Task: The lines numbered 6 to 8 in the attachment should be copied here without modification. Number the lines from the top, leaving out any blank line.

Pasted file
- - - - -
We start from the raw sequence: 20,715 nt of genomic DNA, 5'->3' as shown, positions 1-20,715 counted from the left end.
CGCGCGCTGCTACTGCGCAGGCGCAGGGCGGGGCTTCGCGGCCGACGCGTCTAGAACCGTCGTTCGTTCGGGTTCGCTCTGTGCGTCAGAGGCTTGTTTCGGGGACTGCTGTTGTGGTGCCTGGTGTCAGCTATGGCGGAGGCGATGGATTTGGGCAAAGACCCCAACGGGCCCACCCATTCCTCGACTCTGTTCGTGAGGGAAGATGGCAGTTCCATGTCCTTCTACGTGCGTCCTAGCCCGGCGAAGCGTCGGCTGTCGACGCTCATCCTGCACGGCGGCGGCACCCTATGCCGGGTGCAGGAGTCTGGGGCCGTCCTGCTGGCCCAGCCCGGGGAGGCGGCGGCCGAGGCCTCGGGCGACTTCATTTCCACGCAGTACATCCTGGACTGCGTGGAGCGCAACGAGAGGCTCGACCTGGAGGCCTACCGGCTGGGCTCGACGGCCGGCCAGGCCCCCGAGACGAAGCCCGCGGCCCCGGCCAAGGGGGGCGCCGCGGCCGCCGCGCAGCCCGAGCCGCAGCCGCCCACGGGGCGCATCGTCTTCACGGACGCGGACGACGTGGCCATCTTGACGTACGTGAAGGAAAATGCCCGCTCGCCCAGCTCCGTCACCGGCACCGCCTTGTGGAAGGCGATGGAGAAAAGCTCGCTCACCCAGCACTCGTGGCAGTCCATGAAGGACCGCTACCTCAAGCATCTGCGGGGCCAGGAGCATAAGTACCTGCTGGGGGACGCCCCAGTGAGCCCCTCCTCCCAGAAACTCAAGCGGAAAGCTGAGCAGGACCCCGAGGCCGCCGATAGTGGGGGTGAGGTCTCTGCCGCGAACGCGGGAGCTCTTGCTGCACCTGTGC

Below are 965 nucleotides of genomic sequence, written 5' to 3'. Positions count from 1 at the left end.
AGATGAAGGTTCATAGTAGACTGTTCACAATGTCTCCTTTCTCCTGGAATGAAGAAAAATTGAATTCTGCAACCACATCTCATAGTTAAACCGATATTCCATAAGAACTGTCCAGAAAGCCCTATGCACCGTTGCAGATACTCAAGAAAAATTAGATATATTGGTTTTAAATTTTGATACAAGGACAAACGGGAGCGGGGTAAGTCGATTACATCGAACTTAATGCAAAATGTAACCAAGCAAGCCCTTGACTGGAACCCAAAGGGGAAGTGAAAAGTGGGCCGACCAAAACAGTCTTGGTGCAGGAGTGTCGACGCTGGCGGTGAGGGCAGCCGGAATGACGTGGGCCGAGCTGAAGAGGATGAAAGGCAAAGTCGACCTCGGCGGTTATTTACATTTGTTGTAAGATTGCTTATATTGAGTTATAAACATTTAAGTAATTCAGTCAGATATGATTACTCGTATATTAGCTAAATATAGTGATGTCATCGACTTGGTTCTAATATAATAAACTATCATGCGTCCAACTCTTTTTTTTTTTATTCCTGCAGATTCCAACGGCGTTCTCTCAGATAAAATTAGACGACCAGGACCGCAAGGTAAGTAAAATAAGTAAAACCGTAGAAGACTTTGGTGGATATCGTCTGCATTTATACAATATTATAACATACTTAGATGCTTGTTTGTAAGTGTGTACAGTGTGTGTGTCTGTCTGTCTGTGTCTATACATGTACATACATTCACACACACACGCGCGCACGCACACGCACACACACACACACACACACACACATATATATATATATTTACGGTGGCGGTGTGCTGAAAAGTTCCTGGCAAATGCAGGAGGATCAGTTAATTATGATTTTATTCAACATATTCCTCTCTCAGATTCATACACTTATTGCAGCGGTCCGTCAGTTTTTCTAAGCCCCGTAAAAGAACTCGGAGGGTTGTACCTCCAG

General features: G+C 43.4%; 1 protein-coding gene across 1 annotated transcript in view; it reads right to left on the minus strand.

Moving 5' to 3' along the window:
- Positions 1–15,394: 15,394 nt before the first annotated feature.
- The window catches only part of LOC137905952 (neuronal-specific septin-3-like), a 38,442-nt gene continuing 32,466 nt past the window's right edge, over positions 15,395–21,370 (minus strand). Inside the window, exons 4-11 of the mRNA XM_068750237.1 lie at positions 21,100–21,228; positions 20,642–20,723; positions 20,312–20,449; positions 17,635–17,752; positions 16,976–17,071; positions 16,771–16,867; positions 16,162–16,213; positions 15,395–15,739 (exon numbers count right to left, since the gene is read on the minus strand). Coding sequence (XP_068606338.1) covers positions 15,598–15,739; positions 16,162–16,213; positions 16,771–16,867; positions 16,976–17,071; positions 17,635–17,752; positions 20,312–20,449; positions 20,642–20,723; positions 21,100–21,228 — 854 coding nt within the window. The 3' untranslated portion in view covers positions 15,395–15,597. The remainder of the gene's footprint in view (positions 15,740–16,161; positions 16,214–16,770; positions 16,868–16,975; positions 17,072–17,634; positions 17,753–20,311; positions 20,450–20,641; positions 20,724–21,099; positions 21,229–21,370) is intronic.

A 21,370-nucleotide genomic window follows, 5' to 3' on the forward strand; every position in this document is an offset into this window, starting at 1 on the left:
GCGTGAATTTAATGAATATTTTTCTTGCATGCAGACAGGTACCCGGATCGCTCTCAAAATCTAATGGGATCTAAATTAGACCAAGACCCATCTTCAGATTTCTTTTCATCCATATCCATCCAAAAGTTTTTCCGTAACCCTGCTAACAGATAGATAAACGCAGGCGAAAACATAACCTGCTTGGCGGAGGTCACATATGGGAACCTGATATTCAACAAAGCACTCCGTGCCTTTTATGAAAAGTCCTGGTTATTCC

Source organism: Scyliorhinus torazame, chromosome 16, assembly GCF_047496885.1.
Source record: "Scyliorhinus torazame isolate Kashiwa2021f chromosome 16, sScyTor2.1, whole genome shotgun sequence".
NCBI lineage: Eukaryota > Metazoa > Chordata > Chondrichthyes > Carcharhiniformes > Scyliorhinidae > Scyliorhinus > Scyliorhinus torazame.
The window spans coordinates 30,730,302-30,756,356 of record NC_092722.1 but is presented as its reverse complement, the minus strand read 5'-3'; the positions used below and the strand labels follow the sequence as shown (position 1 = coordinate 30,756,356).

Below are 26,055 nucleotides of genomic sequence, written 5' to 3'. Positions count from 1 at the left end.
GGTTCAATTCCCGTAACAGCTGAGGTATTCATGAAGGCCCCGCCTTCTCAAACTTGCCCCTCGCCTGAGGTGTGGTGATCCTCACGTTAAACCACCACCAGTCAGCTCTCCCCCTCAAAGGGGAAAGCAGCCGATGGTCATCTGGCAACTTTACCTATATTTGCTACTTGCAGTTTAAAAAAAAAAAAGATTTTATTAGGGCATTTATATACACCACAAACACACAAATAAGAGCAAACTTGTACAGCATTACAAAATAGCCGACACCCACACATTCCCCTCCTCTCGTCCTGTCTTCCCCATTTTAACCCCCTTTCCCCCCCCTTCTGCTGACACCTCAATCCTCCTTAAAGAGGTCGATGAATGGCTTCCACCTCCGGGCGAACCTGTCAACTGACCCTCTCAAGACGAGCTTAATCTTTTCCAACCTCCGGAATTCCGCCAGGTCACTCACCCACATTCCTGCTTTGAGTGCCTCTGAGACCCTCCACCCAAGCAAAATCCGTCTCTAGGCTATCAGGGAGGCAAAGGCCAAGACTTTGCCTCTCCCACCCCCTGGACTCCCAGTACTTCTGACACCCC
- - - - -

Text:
Moving 5' to 3' along the window:
- Positions 1–15,394: 15,394 nt before the first annotated feature.
- The window catches only part of LOC137905952 (neuronal-specific septin-3-like), a 38,442-nt gene continuing 32,466 nt past the window's right edge, over positions 15,395–21,370 (minus strand). Inside the window, exons 4-11 of the mRNA XM_068750237.1 lie at positions 21,100–21,228; positions 20,642–20,723; positions 20,312–20,449; positions 17,635–17,752; positions 16,976–17,071; positions 16,771–16,867; positions 16,162–16,213; positions 15,395–15,739 (exon numbers count right to left, since the gene is read on the minus strand). Coding sequence (XP_068606338.1) covers positions 15,598–15,739; positions 16,162–16,213; positions 16,771–16,867; positions 16,976–17,071; positions 17,635–17,752; positions 20,312–20,449; positions 20,642–20,723; positions 21,100–21,228 — 854 coding nt within the window. The 3' untranslated portion in view covers positions 15,395–15,597. The remainder of the gene's footprint in view (positions 15,740–16,161; positions 16,214–16,770; positions 16,868–16,975; positions 17,072–17,634; positions 17,753–20,311; positions 20,450–20,641; positions 20,724–21,099; positions 21,229–21,370) is intronic.